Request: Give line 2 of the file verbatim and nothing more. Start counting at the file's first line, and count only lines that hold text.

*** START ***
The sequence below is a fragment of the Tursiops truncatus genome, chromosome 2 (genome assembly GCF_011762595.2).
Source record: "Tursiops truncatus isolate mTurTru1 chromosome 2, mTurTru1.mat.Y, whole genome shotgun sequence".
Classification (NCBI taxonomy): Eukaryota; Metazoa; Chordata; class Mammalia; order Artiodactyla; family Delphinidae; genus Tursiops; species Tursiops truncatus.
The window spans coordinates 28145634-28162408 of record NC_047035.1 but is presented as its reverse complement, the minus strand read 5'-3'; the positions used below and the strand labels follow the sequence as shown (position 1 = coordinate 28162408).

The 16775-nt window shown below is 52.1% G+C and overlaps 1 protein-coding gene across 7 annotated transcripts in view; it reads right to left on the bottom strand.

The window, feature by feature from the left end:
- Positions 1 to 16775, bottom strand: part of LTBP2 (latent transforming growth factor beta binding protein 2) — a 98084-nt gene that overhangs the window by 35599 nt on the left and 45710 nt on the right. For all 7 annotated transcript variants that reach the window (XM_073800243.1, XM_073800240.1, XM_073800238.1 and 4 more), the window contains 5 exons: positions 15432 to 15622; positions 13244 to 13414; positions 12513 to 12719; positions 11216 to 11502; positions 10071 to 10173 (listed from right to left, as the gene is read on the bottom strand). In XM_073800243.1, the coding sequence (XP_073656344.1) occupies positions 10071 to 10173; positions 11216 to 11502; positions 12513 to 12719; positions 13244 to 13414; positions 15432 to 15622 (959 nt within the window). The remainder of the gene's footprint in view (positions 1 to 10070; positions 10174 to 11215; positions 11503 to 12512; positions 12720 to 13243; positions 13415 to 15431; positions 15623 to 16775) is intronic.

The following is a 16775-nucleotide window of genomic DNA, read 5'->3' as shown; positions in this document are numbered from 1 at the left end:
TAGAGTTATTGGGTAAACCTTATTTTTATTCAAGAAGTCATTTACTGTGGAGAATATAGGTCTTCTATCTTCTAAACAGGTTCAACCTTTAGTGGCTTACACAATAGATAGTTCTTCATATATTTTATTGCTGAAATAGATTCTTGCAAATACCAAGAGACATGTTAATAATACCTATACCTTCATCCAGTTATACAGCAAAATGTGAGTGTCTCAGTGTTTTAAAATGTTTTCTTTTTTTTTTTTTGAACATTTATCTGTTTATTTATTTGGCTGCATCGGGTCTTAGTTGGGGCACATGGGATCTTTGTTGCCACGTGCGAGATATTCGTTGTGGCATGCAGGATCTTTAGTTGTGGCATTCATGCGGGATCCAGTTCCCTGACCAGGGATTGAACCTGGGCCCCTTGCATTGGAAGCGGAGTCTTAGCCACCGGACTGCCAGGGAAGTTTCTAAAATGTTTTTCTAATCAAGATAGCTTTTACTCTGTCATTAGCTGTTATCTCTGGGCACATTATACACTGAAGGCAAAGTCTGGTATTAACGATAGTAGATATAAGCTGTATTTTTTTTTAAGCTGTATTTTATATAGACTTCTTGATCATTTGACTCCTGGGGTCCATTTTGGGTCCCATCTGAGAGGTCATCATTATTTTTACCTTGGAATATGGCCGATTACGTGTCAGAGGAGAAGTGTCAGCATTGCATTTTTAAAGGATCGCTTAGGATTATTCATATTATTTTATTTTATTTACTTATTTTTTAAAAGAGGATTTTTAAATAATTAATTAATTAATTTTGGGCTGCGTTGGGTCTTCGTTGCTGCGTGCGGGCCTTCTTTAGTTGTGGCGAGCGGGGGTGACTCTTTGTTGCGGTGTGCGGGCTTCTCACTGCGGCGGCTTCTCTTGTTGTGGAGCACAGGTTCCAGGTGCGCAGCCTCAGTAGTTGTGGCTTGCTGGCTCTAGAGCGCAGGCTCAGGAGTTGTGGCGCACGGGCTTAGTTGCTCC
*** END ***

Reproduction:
Source record: "Tursiops truncatus isolate mTurTru1 chromosome 2, mTurTru1.mat.Y, whole genome shotgun sequence".